SKSM: Was there any funny or special moment when you made the movie that you would like to tell me about?

Gregory T. Fugate: One day filming a scene with a drone. It didn’t feel like work. We were having fun, still getting things done, but just really enjoying everything about the process. When you love what you do so much that work doesn’t feel like work – that’s special.

SKSM: How does it feel that all the King fans out there can’t see your movie? Do you think that will change in the future? Maybe a internet/dvd release would be possible?

Gregory T. Fugate: It doesn’t bother me that no one can see it. I was not happy with the finished versión and opted not to reléase it. In the future, I have decided that I will revisit In the Deathroom. As for a reléase, I am thinking of a limited run DVD reléase with two other King shorts.

SKSM: What “good or bad” reviews have you received on your film?

Gregory T. Fugate: Only a small select group of people have seen it, so there are no real reviews.

SKSM: Do you plan to screen the movie at a particular festival?

Gregory T. Fugate: I do plan on screening the movie when I reshoot it. As for any particular festival, I haven’t settled on one… yet.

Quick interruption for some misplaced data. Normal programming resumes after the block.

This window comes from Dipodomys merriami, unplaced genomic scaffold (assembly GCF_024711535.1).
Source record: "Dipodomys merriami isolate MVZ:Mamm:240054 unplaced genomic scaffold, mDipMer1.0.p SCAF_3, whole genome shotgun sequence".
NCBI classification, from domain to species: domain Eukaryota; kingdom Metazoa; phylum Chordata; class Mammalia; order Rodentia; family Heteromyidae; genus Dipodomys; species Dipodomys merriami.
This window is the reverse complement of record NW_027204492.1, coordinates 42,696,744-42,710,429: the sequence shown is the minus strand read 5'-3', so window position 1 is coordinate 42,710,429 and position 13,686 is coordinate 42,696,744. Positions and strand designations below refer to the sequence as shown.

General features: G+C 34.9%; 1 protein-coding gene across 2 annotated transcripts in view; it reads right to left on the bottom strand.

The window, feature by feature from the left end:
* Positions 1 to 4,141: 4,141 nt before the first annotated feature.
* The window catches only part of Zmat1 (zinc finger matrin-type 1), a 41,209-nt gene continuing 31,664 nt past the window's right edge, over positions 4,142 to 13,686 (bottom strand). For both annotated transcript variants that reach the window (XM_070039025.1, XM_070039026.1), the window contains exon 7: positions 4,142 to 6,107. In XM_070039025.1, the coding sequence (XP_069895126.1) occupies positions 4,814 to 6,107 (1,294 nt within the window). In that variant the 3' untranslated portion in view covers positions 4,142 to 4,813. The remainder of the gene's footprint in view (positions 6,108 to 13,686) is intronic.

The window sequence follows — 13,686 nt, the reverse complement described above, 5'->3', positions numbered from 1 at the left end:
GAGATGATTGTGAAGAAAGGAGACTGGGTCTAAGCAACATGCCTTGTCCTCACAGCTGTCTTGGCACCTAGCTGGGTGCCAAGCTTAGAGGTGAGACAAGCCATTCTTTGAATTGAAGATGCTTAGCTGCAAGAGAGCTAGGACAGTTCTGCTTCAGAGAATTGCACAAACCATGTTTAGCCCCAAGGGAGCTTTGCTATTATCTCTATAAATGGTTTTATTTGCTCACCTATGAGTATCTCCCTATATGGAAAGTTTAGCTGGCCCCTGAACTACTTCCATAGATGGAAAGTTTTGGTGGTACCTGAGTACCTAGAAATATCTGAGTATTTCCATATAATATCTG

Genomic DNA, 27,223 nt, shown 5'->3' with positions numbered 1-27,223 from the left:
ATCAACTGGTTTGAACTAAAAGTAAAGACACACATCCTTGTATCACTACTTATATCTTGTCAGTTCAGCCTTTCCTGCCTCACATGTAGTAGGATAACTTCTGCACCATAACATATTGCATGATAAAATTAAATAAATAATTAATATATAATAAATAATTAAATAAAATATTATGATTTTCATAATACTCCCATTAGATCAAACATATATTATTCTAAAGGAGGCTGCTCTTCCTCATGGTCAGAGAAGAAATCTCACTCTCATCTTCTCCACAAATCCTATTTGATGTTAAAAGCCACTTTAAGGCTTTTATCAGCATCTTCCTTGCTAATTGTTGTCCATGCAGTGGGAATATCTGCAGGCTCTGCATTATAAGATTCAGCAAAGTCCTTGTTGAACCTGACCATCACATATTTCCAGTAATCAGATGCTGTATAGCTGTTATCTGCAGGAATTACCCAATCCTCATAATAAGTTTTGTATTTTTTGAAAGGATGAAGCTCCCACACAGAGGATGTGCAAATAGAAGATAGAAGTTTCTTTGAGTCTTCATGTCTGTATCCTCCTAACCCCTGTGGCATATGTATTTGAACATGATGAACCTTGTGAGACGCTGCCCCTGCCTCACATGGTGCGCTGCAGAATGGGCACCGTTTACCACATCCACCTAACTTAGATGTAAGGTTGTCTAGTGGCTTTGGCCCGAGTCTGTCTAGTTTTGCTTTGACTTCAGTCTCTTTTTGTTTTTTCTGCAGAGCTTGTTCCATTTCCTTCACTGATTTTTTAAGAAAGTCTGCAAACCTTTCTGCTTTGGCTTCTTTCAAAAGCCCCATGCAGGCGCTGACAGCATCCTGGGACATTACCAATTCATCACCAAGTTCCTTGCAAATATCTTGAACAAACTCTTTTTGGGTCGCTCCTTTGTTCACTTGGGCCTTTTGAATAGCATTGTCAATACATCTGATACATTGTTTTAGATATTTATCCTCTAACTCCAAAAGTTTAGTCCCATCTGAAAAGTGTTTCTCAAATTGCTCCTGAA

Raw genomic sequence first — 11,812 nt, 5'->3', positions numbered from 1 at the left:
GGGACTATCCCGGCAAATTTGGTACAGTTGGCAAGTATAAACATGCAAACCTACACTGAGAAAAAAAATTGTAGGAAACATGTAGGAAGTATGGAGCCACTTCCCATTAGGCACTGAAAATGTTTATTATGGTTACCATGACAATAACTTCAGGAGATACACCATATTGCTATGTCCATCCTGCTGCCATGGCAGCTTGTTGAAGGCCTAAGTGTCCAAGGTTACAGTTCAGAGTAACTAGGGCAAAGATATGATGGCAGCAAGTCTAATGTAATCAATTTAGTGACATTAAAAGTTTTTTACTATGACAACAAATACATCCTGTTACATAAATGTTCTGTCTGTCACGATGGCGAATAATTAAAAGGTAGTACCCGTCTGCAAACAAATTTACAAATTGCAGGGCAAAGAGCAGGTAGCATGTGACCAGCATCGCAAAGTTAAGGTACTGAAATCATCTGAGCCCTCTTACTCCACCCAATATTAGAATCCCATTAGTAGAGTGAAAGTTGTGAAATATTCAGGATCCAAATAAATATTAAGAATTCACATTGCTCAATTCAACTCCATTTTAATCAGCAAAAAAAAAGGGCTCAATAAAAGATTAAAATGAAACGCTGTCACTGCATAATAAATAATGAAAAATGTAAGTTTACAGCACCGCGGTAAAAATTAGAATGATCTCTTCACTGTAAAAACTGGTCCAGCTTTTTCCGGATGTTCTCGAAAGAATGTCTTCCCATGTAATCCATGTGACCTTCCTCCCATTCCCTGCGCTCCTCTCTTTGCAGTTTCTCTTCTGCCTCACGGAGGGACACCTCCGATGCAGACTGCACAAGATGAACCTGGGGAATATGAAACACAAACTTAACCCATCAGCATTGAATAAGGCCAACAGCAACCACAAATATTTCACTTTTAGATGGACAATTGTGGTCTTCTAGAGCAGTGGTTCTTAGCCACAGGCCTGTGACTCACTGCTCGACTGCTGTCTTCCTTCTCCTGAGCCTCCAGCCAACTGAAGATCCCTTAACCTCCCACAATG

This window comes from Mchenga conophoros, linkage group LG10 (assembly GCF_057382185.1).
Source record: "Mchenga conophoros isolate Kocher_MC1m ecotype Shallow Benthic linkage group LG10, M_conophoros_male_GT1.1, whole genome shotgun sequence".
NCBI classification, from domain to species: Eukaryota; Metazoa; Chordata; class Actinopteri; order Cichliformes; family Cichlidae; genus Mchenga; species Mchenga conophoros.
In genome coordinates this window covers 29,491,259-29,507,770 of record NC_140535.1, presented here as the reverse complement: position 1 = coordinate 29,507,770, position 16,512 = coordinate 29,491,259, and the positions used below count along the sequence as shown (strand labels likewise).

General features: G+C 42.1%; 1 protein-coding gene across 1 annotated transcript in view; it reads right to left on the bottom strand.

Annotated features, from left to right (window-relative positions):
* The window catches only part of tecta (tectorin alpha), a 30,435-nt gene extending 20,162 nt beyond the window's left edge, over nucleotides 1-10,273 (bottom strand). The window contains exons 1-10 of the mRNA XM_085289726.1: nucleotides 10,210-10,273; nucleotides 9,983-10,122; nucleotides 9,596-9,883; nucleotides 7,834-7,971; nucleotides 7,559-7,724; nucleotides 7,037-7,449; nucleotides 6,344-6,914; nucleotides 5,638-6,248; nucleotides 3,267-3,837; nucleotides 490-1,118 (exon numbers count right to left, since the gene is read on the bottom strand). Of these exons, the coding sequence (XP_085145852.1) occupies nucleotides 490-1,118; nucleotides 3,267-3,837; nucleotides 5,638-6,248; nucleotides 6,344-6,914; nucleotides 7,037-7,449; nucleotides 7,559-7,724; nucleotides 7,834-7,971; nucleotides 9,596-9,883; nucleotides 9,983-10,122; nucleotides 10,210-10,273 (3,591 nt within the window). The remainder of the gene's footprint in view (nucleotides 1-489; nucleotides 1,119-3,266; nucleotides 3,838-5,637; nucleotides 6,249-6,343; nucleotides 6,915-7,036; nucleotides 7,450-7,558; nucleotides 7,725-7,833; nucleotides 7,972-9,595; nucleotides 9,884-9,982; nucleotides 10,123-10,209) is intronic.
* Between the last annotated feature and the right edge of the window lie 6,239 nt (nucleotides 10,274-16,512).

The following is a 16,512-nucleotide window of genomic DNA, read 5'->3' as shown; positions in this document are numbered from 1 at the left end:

SKSM: Are you a Stephen King fan? If so, which are your favorite works and adaptations?

Gregory T. Fugate: I am a fan of his. I think the Dark Tower was his best work, but I really like most of his older stuff from the 80’s.

SKSM: Did you have any personal contact with King during the making of the movie? Has he seen it (and if so, what did he think about it)?

Gregory T. Fugate: I have not and no he has not.

SKSM: Do you have any plans for making more movies based on Stephen King’s stories? If you could pick -at least- one story to shoot, which one would it be and why?

Gregory T. Fugate: As I mentioned before I am going to redo In the Deathroom. After that, I have considered doing a couple more. I have thought about maybe finding a few that can play off each other and make a trilogy of shorts.

SKSM: What are you working on nowadays?

Gregory T. Fugate: Right now, we are currently working on a documentary about the opioid epidemic. We’re expecting to wrap that in Dec, 2019 and I am finishing up a new novel this summer.

SKSM: What one thing people would be surprised to know about you?

Gregory T. Fugate: Not much, actually. I’m a pretty open book.

SKSM: Thanks for taking the time to answer my questions. Is there anything you want to say to the fans that read this interview?

Gregory T. Fugate: Yes. I want to do the story, Mr. King, and myself justice. I want to make a quality film that everyone involved can be proud of and I’m not going to rush it again.

SKSM: Would you like to add anything else?

Gregory T. Fugate: If you haven’t already seen it, check out Mom and Dad starring Nicholas Cage and Selma Blair. I show up in there right around the 34 minute mark.